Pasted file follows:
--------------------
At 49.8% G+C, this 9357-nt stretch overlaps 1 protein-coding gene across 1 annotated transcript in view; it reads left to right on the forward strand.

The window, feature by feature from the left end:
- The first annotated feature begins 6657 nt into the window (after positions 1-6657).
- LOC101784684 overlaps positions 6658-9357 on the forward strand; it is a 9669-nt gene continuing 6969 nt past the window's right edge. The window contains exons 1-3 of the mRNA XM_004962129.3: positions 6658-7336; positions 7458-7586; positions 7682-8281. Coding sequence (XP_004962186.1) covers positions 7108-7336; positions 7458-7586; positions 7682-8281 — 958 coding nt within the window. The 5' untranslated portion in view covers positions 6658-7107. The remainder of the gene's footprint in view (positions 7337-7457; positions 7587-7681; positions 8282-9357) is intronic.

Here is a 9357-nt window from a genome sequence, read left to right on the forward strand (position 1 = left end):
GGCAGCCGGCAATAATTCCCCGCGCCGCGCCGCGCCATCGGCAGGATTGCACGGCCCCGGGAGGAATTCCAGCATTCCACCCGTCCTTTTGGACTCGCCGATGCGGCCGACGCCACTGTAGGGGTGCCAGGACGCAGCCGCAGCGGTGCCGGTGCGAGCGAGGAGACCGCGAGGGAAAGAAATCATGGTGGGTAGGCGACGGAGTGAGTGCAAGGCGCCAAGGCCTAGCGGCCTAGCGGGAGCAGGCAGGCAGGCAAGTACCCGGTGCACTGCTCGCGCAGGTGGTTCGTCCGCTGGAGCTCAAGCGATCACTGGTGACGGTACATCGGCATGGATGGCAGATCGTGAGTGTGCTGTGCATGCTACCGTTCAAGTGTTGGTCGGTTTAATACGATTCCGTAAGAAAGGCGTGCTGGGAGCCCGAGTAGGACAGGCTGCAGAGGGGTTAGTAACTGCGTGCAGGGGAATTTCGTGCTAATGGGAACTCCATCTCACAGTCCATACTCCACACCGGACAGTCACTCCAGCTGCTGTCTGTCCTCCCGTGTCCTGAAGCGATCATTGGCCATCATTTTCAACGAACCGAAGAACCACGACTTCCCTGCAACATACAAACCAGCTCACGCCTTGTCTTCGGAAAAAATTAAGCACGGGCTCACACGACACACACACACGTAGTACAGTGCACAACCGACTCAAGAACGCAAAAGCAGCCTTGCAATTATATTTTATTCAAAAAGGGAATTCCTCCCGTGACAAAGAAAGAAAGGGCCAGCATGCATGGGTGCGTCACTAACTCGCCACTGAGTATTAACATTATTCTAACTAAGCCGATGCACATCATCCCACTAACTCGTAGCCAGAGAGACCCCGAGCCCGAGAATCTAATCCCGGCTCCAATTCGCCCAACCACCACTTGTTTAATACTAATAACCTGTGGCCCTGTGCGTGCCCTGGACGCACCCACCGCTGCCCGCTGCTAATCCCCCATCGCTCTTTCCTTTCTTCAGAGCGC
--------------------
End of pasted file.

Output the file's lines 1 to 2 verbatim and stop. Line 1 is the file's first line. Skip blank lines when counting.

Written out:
At 49.8% G+C, this 9357-nt stretch overlaps 1 protein-coding gene across 1 annotated transcript in view; it reads left to right on the forward strand.

The window, feature by feature from the left end: